Logistics on the small screen: TV series about truck drivers
A semi-truck driver is a popular type of a cinematic hero, especially for American filmmakers. Everyone probably knows such productions as “Smokey and the Bandit”, “Convoy”, “Black Dog” or “Over the Top”. TV stations around the world have also noticed the story potential behind this profession. Here are some series about truck drivers that are worth your attention.
Unlike the film portraits, the series’ drivers are more down-to-earth characters, and the plots of episodes – at least in theory, because in practice things were slightly different – were supposed to show the work of logistics companies as close to reality as possible.
“Auf Achse” has a true cult following among viewers in Germany, even though almost 30 years have passed since the last episode aired. The series, broadcasted on ARD from the late 1970s to the mid-1990s, had a total of 86 episodes, divided into six series. The title can be translated literally to “On the axis” or more figuratively to “On the road”.
The creator of the series was producer Georg Feil. The plot focuses on the adventures of two truck drivers brought together by work and friendship. The main character of the production is Franz Meersdonk, played by well-known German actor Manfred Krug. Krug first performed in the GDR, but emigrated to West Germany for political reasons, and a year later he received the role of Meersdonk, which turned out to be the most famous of his prolific career. Franz Meersdonk is a real truck driver: dedicated to his work, jovial and resourceful. On a daily basis, he drives a Mercedes-Benz NG 1632 tractor unit with a semi-trailer in the colors of the Munich-based Mittermann company on the Germany-Iran route. One day, when his boss Sylvia (Monica Bleibtreu; privately the mother of the famous actor Moritz Bleibtreu) lacks a driver to do a very important course, Meersdonk brings Günther Willers (Rüdiger Kirschstein), a former racing driver, to the company.
This marks the beginning of working together behind the wheel and a friendship that will last for decades. Meersdonk and Willers will transport full truck loads not only from Germany to Iran, but also to other European countries, as well as to Turkey (season five of the series was entirely filmed in this country), and even to South Africa, Namibia and Mexico. Interestingly, the actors playing the roles of local residents spoke in their native languages in the series. The producers decided not to translate their dialogues with German subtitles. This was intended to make viewers feel more like the main characters, who had to deal with communication barriers in their work as truck drivers on international routes. However, this idea was later dropped. Another characteristic feature of the series was combining a realistic image of the work of a truck driver with crime oriented plots (theft, smuggling, car chases).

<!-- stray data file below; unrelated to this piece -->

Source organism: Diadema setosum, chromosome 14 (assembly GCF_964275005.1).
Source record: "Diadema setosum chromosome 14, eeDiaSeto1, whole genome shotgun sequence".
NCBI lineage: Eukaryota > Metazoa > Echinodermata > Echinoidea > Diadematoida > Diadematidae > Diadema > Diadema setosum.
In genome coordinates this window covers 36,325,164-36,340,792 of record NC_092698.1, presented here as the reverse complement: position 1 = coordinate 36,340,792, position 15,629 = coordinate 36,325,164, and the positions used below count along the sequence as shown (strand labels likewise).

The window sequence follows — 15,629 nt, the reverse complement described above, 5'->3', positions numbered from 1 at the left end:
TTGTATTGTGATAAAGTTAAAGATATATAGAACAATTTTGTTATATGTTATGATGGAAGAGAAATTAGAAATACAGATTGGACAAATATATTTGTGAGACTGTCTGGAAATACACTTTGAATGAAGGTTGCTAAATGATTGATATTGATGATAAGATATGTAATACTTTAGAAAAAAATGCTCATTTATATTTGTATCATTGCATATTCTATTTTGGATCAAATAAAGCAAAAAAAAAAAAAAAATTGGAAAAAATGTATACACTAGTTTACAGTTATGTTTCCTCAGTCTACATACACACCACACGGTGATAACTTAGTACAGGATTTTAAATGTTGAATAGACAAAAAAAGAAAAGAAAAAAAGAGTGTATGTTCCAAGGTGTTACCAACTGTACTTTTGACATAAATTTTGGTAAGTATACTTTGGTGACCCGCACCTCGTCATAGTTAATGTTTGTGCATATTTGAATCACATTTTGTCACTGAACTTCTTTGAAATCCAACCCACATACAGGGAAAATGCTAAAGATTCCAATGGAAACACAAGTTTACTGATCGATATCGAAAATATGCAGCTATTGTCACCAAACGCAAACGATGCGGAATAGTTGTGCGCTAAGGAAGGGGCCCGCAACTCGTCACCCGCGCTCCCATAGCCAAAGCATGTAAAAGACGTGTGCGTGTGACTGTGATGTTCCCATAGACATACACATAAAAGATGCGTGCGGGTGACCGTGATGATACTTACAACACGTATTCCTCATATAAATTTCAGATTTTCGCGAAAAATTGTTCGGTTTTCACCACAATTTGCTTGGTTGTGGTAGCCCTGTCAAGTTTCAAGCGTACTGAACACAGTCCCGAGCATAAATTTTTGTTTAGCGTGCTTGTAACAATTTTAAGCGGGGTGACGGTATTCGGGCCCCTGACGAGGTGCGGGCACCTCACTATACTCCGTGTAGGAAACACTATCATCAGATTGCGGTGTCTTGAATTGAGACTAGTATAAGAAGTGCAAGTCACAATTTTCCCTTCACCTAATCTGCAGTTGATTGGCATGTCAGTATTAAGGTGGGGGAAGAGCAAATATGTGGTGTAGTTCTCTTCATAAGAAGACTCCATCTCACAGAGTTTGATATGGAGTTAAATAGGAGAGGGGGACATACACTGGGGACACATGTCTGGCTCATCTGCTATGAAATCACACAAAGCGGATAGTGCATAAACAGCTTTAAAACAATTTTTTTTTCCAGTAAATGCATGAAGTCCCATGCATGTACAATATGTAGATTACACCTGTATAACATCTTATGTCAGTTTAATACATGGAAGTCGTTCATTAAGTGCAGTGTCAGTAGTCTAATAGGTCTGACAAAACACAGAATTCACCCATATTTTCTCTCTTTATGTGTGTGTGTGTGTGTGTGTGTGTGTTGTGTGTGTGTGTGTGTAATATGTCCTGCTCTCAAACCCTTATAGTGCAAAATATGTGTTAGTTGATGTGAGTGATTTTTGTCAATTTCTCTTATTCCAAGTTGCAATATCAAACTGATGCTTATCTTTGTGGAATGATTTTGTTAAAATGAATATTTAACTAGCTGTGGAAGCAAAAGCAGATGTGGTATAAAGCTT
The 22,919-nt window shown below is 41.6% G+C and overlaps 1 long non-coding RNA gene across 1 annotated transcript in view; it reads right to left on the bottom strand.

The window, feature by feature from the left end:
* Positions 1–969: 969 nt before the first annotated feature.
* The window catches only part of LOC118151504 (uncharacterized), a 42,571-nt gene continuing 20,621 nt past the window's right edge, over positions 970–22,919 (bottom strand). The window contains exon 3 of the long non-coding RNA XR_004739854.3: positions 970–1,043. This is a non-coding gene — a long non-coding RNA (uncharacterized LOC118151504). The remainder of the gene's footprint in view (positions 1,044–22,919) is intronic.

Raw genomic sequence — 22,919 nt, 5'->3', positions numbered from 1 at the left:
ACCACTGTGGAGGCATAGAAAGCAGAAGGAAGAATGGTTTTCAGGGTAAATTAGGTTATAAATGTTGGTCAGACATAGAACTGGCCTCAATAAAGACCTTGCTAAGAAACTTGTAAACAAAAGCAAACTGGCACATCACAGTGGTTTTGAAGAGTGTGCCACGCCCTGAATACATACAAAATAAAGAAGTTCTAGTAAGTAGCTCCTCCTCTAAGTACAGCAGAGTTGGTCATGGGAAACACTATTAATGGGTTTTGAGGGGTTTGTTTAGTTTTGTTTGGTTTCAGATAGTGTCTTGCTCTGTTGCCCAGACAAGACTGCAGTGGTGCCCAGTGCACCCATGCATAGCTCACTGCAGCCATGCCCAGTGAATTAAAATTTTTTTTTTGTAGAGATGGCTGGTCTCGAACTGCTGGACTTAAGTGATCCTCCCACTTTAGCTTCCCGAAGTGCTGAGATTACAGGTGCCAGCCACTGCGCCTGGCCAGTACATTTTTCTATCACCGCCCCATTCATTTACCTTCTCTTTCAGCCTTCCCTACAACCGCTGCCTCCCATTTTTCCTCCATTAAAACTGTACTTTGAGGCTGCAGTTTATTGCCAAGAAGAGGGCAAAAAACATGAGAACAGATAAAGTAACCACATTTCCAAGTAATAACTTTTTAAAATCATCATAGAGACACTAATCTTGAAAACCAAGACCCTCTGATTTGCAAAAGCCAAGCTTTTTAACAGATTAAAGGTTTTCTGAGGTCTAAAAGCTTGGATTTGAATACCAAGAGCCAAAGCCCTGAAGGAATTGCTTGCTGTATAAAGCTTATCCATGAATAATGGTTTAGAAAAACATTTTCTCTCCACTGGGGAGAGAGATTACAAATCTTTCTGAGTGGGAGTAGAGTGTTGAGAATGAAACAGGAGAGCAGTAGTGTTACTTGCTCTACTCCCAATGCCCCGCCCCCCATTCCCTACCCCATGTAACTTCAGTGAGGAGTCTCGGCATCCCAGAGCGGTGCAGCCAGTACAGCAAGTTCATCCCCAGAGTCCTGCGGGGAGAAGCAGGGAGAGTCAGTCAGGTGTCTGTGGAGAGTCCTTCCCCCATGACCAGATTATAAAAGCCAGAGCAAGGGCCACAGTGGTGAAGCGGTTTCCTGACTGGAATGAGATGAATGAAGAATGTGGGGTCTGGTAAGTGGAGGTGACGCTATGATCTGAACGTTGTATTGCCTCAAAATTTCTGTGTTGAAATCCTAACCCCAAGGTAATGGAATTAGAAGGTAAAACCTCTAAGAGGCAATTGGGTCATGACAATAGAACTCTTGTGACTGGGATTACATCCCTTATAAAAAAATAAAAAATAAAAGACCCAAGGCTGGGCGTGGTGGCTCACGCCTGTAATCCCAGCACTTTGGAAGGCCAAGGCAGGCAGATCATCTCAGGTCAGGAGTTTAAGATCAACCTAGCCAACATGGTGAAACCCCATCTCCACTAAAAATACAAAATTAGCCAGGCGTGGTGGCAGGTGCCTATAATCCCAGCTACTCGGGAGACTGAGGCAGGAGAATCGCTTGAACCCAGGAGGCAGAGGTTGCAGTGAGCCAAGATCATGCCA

In 1982 A board game by Wolfgang Kramer was published in Germany under the title “Auf Achse”, in which players manage logistics companies. Despite the similar subject, the game is not related to the series. Just like the song “Auf Achse” by the rock band Franz Ferdinand from Great Britain, which is not about the adventures of German truck drivers. The title was used here as a metaphor for getting out of a difficult love situation.
As mentioned before, the American film industry created a specific image of an eighteen-wheeled truck driver in the eyes of European viewers. Most often, he is a hothead in a cowboy hat who sometimes operates on the verge of the law (“Smokey and the Bandit”), or a free spirit, the epitome of American freedom, rebelling against the oppressive system (“The Convoy”), or a sensitive tough guy fighting for his family (“Over the Top”). However, US broadcasters did not always follow this lead and sometimes they showed the truck driver from a more down-to-earth and realistic side, as a reliable and trustworthy working man.
Just like Sonny Pruitt (Claude Akins) and Will Chandler (Frank Converse), the main characters of the NBC series “Movin’ On” (1974-1976). Seasoned old timer Pruitt and college-educated Chandler haul freight across the United States as a double crew in a Kenworth W-925 eighteen-wheeler.
Conceived by producers Philip D’Antoni and Barry J. Weitz, “Movin’ On” began as a TV movie titled “In Tandem.” The title referred to tandem axles of a semi-tractor and the fact that the main characters are a well-coordinated two-man team of drivers. After the audience liked the film, NBC decided to order the series, which lasted two seasons (44 episodes).